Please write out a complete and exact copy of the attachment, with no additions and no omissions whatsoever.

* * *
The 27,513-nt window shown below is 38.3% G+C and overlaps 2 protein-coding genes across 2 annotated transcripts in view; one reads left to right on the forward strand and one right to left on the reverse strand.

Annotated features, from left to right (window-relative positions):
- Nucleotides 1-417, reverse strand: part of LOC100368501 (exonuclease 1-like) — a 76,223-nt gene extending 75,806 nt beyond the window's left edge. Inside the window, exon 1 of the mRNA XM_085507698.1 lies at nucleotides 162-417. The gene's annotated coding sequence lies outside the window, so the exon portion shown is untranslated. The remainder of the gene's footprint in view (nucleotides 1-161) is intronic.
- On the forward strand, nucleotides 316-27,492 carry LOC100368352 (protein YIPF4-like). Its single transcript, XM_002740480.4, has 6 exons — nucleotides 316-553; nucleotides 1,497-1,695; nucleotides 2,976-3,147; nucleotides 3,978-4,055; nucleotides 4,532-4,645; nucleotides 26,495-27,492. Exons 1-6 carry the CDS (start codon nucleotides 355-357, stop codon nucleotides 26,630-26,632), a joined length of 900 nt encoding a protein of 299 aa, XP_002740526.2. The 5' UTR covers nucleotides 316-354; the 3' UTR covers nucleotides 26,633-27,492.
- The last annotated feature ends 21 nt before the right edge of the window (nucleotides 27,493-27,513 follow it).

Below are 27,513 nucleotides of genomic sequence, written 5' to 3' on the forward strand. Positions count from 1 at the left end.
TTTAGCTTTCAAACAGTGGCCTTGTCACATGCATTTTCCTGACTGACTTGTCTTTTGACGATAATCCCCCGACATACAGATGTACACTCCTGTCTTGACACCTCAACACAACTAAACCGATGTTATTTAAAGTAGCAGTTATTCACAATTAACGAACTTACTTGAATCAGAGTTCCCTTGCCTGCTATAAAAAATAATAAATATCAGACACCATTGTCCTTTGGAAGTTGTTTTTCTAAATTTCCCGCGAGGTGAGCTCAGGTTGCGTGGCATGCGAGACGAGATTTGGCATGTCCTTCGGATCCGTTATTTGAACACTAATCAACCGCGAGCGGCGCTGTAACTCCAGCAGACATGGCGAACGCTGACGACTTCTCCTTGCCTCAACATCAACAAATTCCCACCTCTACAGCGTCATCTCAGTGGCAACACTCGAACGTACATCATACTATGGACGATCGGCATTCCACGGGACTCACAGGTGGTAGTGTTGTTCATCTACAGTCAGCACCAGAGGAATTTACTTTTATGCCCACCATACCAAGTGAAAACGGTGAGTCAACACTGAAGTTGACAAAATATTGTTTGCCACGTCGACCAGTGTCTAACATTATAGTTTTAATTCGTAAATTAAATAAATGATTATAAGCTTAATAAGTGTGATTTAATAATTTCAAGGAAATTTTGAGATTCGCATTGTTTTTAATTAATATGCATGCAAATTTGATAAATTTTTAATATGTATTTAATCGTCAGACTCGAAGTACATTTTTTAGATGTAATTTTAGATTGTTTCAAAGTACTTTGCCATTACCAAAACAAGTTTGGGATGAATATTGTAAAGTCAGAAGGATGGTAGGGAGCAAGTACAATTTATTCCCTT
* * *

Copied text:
The 27,513-nt window shown below is 38.3% G+C and overlaps 2 protein-coding genes across 2 annotated transcripts in view; one reads left to right on the forward strand and one right to left on the reverse strand.

Annotated features, from left to right (window-relative positions):
- Nucleotides 1-417, reverse strand: part of LOC100368501 (exonuclease 1-like) — a 76,223-nt gene extending 75,806 nt beyond the window's left edge. Inside the window, exon 1 of the mRNA XM_085507698.1 lies at nucleotides 162-417. The gene's annotated coding sequence lies outside the window, so the exon portion shown is untranslated. The remainder of the gene's footprint in view (nucleotides 1-161) is intronic.
- On the forward strand, nucleotides 316-27,492 carry LOC100368352 (protein YIPF4-like). Its single transcript, XM_002740480.4, has 6 exons — nucleotides 316-553; nucleotides 1,497-1,695; nucleotides 2,976-3,147; nucleotides 3,978-4,055; nucleotides 4,532-4,645; nucleotides 26,495-27,492. Exons 1-6 carry the CDS (start codon nucleotides 355-357, stop codon nucleotides 26,630-26,632), a joined length of 900 nt encoding a protein of 299 aa, XP_002740526.2. The 5' UTR covers nucleotides 316-354; the 3' UTR covers nucleotides 26,633-27,492.
- The last annotated feature ends 21 nt before the right edge of the window (nucleotides 27,493-27,513 follow it).

Below are 27,513 nucleotides of genomic sequence, written 5' to 3' on the forward strand. Positions count from 1 at the left end.
TTTAGCTTTCAAACAGTGGCCTTGTCACATGCATTTTCCTGACTGACTTGTCTTTTGACGATAATCCCCCGACATACAGATGTACACTCCTGTCTTGACACCTCAACACAACTAAACCGATGTTATTTAAAGTAGCAGTTATTCACAATTAACGAACTTACTTGAATCAGAGTTCCCTTGCCTGCTATAAAAAATAATAAATATCAGACACCATTGTCCTTTGGAAGTTGTTTTTCTAAATTTCCCGCGAGGTGAGCTCAGGTTGCGTGGCATGCGAGACGAGATTTGGCATGTCCTTCGGATCCGTTATTTGAACACTAATCAACCGCGAGCGGCGCTGTAACTCCAGCAGACATGGCGAACGCTGACGACTTCTCCTTGCCTCAACATCAACAAATTCCCACCTCTACAGCGTCATCTCAGTGGCAACACTCGAACGTACATCATACTATGGACGATCGGCATTCCACGGGACTCACAGGTGGTAGTGTTGTTCATCTACAGTCAGCACCAGAGGAATTTACTTTTATGCCCACCATACCAAGTGAAAACGGTGAGTCAACACTGAAGTTGACAAAATATTGTTTGCCACGTCGACCAGTGTCTAACATTATAGTTTTAATTCGTAAATTAAATAAATGATTATAAGCTTAATAAGTGTGATTTAATAATTTCAAGGAAATTTTGAGATTCGCATTGTTTTTAATTAATATGCATGCAAATTTGATAAATTTTTAATATGTATTTAATCGTCAGACTCGAAGTACATTTTTTAGATGTAATTTTAGATTGTTTCAAAGTACTTTGCCATTACCAAAACAAGTTTGGGATGAATATTGTAAAGTCAGAAGGATGGTAGGGAGCAAGTACAATTTATTCCCTT